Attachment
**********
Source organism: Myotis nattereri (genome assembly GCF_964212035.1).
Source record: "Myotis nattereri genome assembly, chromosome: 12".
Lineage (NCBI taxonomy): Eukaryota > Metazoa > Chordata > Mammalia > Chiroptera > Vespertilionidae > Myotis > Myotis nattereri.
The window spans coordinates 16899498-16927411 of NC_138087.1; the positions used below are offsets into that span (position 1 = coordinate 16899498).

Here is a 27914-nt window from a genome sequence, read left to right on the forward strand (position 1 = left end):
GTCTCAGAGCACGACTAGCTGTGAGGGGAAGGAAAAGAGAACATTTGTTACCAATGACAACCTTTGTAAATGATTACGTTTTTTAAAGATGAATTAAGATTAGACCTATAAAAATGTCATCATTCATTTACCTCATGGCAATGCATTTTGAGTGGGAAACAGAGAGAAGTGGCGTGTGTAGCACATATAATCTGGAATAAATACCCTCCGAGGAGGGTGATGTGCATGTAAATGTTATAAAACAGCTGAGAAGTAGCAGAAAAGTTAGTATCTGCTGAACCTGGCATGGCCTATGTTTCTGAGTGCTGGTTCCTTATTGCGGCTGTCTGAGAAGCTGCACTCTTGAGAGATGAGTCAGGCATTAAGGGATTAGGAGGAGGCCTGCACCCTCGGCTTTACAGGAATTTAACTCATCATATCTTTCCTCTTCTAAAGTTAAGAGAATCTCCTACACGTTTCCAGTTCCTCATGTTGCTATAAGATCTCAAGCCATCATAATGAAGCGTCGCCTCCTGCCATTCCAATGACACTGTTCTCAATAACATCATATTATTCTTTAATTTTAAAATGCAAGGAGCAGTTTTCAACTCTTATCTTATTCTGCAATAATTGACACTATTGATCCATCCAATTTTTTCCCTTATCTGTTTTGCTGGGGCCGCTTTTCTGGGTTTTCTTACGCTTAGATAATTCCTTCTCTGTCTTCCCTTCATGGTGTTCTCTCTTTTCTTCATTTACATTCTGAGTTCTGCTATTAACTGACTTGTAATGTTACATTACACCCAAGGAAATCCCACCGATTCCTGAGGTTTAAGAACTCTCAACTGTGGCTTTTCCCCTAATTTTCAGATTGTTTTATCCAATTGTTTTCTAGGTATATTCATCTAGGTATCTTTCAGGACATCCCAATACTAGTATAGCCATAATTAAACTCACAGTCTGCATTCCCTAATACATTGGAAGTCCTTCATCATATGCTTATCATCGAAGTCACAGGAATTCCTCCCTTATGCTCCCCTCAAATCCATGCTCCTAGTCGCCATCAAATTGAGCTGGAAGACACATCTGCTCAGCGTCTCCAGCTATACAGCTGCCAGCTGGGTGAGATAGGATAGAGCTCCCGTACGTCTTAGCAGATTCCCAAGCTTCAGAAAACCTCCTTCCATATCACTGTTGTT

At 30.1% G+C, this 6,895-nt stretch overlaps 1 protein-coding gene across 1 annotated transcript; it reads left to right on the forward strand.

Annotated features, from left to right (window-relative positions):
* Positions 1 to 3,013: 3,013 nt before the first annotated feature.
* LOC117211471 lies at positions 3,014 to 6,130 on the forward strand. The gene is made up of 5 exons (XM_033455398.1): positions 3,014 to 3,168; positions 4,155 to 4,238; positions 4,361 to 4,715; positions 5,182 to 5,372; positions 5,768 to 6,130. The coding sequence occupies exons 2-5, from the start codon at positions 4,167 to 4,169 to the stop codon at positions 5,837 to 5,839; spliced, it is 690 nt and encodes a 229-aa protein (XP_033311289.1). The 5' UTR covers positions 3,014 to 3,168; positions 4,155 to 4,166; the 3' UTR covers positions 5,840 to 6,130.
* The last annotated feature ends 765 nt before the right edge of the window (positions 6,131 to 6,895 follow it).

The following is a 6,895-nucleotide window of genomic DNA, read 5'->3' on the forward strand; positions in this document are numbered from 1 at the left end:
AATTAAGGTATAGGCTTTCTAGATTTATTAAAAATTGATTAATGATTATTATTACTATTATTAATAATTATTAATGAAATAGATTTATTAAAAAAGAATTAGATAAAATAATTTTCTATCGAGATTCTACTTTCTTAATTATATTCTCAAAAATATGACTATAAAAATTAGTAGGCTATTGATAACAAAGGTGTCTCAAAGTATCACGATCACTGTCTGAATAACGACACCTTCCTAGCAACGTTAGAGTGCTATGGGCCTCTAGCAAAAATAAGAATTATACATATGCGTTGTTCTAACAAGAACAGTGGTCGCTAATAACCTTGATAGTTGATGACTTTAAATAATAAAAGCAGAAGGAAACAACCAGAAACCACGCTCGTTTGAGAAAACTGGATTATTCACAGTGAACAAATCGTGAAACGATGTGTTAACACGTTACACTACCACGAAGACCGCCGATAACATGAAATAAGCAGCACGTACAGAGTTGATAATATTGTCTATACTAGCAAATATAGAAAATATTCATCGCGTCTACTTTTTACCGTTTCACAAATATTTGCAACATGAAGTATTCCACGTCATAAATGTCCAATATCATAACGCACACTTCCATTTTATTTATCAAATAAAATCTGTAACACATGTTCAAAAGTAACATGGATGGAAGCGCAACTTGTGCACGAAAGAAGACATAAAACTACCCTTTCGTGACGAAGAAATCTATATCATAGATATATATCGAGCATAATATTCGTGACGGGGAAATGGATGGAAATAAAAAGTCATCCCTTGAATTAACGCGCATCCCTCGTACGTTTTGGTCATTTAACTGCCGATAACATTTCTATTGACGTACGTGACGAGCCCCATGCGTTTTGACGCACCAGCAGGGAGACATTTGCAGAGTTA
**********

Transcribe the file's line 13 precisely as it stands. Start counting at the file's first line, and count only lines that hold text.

AATTAAGGTATAGGCTTTCTAGATTTATTAAAAATTGATTAATGATTATTATTACTATTATTAATAATTATTAATGAAATAGATTTATTAAAAAAGAATTAGATAAAATAATTTTCTATCGAGATTCTACTTTCTTAATTATATTCTCAAAAATATGACTATAAAAATTAGTAGGCTATTGATAACAAAGGTGTCTCAAAGTATCACGATCACTGTCTGAATAACGACACCTTCCTAGCAACGTTAGAGTGCTATGGGCCTCTAGCAAAAATAAGAATTATACATATGCGTTGTTCTAACAAGAACAGTGGTCGCTAATAACCTTGATAGTTGATGACTTTAAATAATAAAAGCAGAAGGAAACAACCAGAAACCACGCTCGTTTGAGAAAACTGGATTATTCACAGTGAACAAATCGTGAAACGATGTGTTAACACGTTACACTACCACGAAGACCGCCGATAACATGAAATAAGCAGCACGTACAGAGTTGATAATATTGTCTATACTAGCAAATATAGAAAATATTCATCGCGTCTACTTTTTACCGTTTCACAAATATTTGCAACATGAAGTATTCCACGTCATAAATGTCCAATATCATAACGCACACTTCCATTTTATTTATCAAATAAAATCTGTAACACATGTTCAAAAGTAACATGGATGGAAGCGCAACTTGTGCACGAAAGAAGACATAAAACTACCCTTTCGTGACGAAGAAATCTATATCATAGATATATATCGAGCATAATATTCGTGACGGGGAAATGGATGGAAATAAAAAGTCATCCCTTGAATTAACGCGCATCCCTCGTACGTTTTGGTCATTTAACTGCCGATAACATTTCTATTGACGTACGTGACGAGCCCCATGCGTTTTGACGCACCAGCAGGGAGACATTTGCAGAGTTA